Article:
In my earlier life as a typesetter/graphic production artist, I had the good fortune of working with others who regularly checked my work. This made it easy for me to concentrate on how a piece of literature needed to look and function, without necessarily having all the words exactly perfect.
That being said, however, I’ve never been one who’s able to simply take input given to me and just put it on the page. There’s something that makes me want to comprehend it, to make sure it makes sense to the reader, to fix all grammatical and punctuation errors — to improve it in any way possible.
Some say it’s a control issue; I just think of it as trying to make the experience for the user as rewarding as possible. If the text is a subject that’s unfamiliar to me, I like to ensure that the reader can comprehend it and find it useful, both textually, graphically and aesthetically.
I’ve always worked at small companies where I’ve had lots of different responsibilities. My role here at adWhite is like that, requiring me to wear a lot of different hats, figuratively speaking. Ironically, I don’t like wearing real, physical hats at all; I’m not sure what the connection is there. As a project manager, I coordinate projects for our web developers; I communicate with clients and account managers, making sure we have all the elements and input needed for online projects. With all the pieces of information required to make a website work, that can be a challenging exercise by itself.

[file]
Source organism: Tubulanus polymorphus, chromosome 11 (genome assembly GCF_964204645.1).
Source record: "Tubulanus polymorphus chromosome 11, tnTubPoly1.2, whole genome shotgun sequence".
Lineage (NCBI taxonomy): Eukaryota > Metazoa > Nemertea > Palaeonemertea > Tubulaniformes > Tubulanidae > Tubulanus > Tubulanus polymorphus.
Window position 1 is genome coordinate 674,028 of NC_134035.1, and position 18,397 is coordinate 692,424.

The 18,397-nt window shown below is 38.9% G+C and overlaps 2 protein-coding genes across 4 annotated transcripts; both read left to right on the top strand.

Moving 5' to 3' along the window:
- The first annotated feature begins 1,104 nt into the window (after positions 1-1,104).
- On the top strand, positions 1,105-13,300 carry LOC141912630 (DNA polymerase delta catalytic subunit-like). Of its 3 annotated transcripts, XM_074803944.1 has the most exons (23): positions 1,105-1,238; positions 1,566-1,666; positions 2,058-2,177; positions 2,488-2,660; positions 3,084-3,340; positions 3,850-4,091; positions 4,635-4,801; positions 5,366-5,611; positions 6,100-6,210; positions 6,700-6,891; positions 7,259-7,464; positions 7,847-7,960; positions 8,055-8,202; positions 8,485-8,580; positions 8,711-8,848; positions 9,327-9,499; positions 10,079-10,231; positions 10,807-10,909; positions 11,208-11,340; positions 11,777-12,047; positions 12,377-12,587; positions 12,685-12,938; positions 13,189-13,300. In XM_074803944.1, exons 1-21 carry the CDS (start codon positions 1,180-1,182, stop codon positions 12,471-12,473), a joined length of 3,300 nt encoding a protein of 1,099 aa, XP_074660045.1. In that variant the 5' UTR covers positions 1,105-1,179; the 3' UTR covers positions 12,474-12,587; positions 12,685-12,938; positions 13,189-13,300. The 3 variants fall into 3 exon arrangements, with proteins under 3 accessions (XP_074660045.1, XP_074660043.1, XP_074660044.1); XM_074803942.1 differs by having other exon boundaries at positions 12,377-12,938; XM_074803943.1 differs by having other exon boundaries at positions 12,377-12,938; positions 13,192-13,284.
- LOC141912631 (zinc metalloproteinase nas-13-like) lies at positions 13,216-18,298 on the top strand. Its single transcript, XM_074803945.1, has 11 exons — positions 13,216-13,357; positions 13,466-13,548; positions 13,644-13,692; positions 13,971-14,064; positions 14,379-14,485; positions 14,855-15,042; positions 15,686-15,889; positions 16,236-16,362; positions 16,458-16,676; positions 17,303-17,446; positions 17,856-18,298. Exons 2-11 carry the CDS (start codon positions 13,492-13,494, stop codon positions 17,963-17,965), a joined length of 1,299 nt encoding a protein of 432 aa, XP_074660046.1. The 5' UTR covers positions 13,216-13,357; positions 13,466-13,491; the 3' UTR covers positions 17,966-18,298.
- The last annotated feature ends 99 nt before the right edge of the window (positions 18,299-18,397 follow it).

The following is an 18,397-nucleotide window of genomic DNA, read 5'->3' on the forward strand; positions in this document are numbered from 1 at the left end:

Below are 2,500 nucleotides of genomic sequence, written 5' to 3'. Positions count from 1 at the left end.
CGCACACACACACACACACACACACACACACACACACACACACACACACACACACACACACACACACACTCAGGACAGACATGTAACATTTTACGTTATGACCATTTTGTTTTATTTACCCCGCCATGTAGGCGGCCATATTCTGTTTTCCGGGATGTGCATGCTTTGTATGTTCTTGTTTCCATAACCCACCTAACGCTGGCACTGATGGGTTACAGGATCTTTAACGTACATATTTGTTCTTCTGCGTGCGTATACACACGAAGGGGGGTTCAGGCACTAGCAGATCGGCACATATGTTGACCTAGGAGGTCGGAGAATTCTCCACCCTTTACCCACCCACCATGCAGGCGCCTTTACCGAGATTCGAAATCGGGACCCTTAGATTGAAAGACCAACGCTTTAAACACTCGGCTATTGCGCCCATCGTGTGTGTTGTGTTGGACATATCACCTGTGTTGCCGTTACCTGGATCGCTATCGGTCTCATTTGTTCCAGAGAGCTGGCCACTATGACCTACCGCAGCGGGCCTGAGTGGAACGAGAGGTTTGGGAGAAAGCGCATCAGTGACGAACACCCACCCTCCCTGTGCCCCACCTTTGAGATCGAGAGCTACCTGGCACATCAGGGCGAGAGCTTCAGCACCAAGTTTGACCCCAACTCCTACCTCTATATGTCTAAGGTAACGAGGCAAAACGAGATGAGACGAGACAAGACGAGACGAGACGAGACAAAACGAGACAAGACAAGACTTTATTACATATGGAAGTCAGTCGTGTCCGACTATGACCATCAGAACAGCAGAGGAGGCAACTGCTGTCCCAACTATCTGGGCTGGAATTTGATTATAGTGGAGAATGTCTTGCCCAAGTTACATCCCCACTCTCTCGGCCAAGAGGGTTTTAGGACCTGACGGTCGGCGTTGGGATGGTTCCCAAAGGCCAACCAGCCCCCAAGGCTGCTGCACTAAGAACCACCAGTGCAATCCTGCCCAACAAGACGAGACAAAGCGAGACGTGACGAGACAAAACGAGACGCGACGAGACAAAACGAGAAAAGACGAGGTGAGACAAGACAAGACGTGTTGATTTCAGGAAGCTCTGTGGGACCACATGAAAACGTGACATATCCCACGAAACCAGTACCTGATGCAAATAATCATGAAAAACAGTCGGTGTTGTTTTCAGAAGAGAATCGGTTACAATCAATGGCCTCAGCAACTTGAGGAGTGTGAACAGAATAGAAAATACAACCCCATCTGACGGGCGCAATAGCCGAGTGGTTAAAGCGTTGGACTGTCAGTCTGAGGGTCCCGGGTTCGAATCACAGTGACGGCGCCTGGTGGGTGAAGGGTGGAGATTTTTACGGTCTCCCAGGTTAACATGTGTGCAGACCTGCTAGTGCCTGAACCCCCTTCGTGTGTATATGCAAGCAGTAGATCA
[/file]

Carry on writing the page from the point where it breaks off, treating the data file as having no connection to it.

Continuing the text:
When our clients need graphic design, I fill that role, designing print materials and interacting with print vendors. By the way, print isn’t dead. Although our client services are leaning more and more toward online marketing, print projects will probably never completely go away. Companies will always need logos and business cards, signs and banners, flyers and brochures.
What does all this have to do with proofreading? It’s all connected by the information we’re trying to get to the reader. If a website domain — or any of the other myriad connections that must be made in order to make a site work — is incorrect, it won’t load. If the phone number on a business card is wrong, it has to be reprinted. Those situations can be avoided by carefully comparing the input to the output and making sure everything is correct. Fortunately, online errors are easier to fix than printed mistakes. It’s much easier to fix a typo on a blog and instantly republish it, compared to correcting a phone number and reprinting 500 expensive, glossy brochures.
My expanded role has made me appreciate the excellent proofreaders I’ve worked with in the past. Proofreading isn’t easy. It requires a lot of concentration and dedication to the project, not only making sure the information is technically and grammatically correct, but also presented in a way that’s helpful and useful to the reader. Spell-check is great, but it doesn’t catch everything. Nothing can take the place of a human who takes the time to read and comprehend words and make sure factual data is correct. You don’t want your project to end up on this page!
And proofreading isn’t just for websites or graphic-design work. Everyone can benefit from taking an extra look at emails, invoices, text messages, social posts, blogs — anything that has words — before hitting the SEND button. Make sure to proofread it first. Or, better yet, have someone else proof it for you. After you’ve been staring at it for a while, a fresh set of eyes can find things you’ve missed. Here are a few tips to make the proofreading process easier.